More evidence to ban energy drinks for children, study finds

The sale of all energy drinks to young people and children in the UK should be banned, says a review of the latest evidence on their effects on health.

It highlighted links to more risks than previously found, such as anxiety, stress and suicidal thoughts.

These drinks often contain high levels of caffeine and sugar, and are sold as providing an energy boost.

Most UK supermarkets have introduced a voluntary ban on the sale of energy drinks to under-16s.

A complete ban, which would also cover smaller shops, online retailers and vending machines, was proposed in England and Scotland in 2019.

Health ministers in England said they would set out their full response in due course.

On the back of the review, 40 health-related organisations have written a letter to Health Secretary Victoria Atkins to repeat the call for sales of energy drinks to be further restricted.

“Many of these drinks contain high amounts of caffeine, as much as between 160-200mg per can in some cases, which is double the amount found in an average cup of coffee (about 80mg depending on the strength),” the letter says.

The packaging on the drinks often says they are not suitable for children, and yet they can be easily bought by under-18s from corner shops, the researchers and experts say.

Energy drinks are marketed as giving a physical and mental boost, and providing more energy than standard soft drinks.

It is a huge and growing market, and up to a third of UK children drink them every week.

Dr Amelia Lake, professor of public health nutrition at Teesside University, who led the review, looked at 57 recent studies of energy drinks and their impact on young people’s health. More than one million children from 21 countries were included.

“The evidence is clear that energy drinks are harmful to the mental and physical health of children and young people, as well as their behaviour and education,” she said.

“We need to take action now to protect them from these risks.”

The research found that boys were more likely than girls to drink energy drinks.

And regular drinking was more likely to make young people use drugs, be violent and have unsafe sex.

Sleep problems, poor performance at school and an unhealthy diet were also closely related to the use of energy drinks, the review found.

Dr Lake said that although their research could not prove that energy drinks directly caused the health harms, because dietary studies are always observational, the findings were important and the best available evidence.

It is possible that energy drinks are linked to health harms because those who consume them frequently are more likely to be unhealthy in other ways – such as smoking, or drinking alcohol, for example.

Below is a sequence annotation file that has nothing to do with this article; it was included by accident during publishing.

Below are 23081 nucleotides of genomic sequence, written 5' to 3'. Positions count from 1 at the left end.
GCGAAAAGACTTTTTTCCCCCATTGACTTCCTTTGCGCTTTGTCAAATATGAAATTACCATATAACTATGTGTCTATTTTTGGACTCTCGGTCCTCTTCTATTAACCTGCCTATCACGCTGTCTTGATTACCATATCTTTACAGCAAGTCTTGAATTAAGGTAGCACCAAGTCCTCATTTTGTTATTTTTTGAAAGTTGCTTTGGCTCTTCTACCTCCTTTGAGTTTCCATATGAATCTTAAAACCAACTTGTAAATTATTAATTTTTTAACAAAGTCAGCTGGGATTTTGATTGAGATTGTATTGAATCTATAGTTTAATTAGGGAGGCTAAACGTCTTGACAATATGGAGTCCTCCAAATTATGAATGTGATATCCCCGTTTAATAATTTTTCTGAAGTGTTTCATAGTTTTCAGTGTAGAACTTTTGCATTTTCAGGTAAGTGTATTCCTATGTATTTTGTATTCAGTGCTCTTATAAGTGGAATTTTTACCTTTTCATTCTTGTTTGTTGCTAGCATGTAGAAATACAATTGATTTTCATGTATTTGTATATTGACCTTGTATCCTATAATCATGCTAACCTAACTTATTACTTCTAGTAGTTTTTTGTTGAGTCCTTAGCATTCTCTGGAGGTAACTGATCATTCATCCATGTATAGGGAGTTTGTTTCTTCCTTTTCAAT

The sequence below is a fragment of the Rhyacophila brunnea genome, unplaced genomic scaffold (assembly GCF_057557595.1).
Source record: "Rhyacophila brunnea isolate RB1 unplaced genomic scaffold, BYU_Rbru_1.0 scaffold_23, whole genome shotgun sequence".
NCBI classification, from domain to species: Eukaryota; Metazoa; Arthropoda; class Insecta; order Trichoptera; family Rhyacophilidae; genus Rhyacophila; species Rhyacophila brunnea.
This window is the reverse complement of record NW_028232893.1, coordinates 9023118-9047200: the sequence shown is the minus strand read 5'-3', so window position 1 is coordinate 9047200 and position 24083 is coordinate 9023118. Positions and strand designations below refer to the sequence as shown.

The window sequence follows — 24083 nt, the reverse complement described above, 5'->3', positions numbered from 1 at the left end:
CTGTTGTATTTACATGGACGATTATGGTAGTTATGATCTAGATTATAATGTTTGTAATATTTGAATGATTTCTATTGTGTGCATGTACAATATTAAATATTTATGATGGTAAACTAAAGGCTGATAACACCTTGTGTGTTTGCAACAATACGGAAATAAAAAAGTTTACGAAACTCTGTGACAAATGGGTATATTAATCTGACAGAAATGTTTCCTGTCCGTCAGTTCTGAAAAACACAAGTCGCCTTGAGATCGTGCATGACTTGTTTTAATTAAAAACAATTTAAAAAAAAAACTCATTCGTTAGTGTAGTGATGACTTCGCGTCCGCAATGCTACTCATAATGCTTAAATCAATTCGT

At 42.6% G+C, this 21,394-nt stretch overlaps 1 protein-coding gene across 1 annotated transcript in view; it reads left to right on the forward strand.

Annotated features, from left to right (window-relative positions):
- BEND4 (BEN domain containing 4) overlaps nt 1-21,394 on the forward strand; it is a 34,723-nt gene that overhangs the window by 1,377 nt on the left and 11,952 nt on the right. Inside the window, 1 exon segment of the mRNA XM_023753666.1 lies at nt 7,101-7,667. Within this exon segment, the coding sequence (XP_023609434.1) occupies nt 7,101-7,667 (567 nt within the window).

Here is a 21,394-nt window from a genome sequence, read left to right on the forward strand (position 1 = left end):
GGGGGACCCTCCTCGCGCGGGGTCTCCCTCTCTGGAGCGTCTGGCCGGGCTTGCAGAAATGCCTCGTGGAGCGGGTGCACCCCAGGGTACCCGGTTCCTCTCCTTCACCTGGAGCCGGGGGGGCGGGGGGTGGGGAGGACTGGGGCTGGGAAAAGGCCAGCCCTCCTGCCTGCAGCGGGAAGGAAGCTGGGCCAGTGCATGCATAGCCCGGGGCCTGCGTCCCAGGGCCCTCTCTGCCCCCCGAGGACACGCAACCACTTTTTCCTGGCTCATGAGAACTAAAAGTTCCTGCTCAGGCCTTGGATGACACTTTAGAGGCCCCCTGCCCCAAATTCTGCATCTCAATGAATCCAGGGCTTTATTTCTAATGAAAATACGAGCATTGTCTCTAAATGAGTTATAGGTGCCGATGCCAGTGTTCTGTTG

Official guidance says people should consume no more than 3mg of caffeine per kilogram of body weight.

“It’s so easy for a young person to have that,” says Dr Lake, with the caffeine equivalent of two espressos in a large can of energy drink.

They also have a high sugar content which can damage children’s teeth and, if they already eat unhealthily, contribute to obesity.

Some countries, such as Latvia and Lithuania, have already banned the sale of energy drinks to children, but it is too soon to tell what difference the move has made. Other countries like Finland and Poland could follow suit.

England and Scotland held a consultation on ending their sale to children four years ago, and Wales consulted on the same issue in 2022.

Current rules mean that drinks which contain caffeine from whatever source at a level over 150mg per litre must state on the label: “High caffeine content. Not recommended for children or pregnant or breastfeeding women.”

A spokesperson for the Department of Health and Social Care said: “We consulted on a proposal to end the sale of energy drinks to children under 16 in England, and will set out our full response in due course.

“In the meantime, many larger retailers and supermarkets have voluntarily introduced a ban on the sale of energy drinks to children under 16.”

Children, and other people sensitive to caffeine, are recommended to only consume it in moderation.

William Roberts, from the Royal Society for Public Health, said the review “adds to the growing evidence that energy drinks can be harmful to children and young people’s physical and mental health, both in the short and long-term”.

“That’s why we need the UK government to step up and deliver on its 2019 commitment to ban sales of energy drinks to under-16s.”


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